Bipolar Articular Chondral Lesions of the Knee

  • Brian Waterman
  • Annabelle Davey
  • Michael L. Redondo
  • Brian J. ColeEmail author


Bipolar chondral defects cause a high degree of dysfunction in patients, namely athletes, and are often less common and more difficult to treat than isolated chondral lesions. Patients often present with a more degenerative rather than traumatic etiology, and while bipolar lesions are often a relative contraindication for cartilage procedures, undertreatment may contribute to further degeneration. This is complicated by the relative dearth of literature detailing evidence-based treatment strategies for bipolar lesions. Despite a number of cartilage restoration techniques and orthobiologics available, further research is needed in order to determine the most appropriate and effective treatment for this complicated pathology. This chapter presents two cases of former athletes with symptomatic bipolar lesions – one which was treated with a particulated juvenile allograft cartilage transplantation, microfracture, and tibial tubercle osteotomy with anteromedialization while the other with an osteochondral allograft transplantation, microfracture, and lateral meniscal allograft transplantation.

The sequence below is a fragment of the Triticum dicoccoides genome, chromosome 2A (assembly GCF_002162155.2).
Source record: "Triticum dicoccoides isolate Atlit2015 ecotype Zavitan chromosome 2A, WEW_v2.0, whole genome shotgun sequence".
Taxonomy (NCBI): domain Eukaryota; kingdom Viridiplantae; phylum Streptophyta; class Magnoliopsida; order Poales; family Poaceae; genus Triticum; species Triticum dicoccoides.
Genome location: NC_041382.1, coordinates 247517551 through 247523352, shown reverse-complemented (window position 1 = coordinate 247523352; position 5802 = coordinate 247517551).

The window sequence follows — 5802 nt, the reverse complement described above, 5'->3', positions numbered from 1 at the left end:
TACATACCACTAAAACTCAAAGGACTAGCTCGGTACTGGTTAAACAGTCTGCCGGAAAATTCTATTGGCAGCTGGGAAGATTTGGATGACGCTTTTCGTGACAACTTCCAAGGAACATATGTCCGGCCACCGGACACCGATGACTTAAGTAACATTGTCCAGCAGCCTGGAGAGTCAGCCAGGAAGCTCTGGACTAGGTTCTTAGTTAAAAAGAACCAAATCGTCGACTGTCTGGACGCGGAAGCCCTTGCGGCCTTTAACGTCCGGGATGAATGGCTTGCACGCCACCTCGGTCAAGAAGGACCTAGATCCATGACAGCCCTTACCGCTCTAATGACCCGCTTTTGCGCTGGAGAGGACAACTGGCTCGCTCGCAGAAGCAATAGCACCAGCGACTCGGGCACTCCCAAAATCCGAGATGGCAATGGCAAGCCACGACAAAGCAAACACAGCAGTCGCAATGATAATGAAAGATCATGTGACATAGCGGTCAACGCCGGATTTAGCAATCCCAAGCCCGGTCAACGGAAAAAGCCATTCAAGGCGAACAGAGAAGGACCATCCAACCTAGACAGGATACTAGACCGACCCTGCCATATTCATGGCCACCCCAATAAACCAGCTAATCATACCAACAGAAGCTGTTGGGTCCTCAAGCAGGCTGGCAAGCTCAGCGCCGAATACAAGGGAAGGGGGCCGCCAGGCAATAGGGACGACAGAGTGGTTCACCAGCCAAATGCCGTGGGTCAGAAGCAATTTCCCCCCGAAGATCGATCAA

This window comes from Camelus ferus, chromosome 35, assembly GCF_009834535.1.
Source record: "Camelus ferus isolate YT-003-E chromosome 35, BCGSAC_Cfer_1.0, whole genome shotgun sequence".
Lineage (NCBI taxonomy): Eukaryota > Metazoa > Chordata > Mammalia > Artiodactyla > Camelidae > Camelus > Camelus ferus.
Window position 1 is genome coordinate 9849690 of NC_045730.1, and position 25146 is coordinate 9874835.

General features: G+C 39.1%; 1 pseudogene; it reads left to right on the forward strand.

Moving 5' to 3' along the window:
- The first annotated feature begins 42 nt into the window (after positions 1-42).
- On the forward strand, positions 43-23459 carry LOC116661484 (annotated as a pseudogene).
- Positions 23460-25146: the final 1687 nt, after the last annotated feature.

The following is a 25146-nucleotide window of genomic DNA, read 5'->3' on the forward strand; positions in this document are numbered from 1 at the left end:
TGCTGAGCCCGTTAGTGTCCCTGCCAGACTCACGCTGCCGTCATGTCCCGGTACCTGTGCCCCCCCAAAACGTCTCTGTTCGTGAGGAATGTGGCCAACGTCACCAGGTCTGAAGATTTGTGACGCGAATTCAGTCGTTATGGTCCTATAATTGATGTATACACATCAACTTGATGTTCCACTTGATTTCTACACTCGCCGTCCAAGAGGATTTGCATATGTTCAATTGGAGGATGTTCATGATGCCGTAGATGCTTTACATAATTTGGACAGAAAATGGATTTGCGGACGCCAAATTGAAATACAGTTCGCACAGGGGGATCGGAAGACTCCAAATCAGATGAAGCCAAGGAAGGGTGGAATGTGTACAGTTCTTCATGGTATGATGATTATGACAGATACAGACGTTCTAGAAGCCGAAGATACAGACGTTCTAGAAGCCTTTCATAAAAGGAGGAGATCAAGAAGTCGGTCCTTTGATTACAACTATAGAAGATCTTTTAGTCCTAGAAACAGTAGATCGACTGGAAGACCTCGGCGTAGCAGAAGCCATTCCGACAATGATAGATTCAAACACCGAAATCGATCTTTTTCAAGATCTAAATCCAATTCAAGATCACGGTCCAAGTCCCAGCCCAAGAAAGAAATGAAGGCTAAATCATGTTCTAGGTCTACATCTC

Bipolar lesions Chondral defect Treatment Cartilage lesion 


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Copyright information

© Springer Nature Switzerland AG 2019

Authors and Affiliations

  • Brian Waterman
    • 1
  • Annabelle Davey
    • 2
  • Michael L. Redondo
    • 3
  • Brian J. Cole
    • 3
    Email author
  1. 1.Wake Forest School of MedicineWinton-SalemUSA
  2. 2.University of Vermont, College of MedicineBurlingtonUSA
  3. 3.Department of Orthopedic SurgeryRush University Medical CenterChicagoUSA

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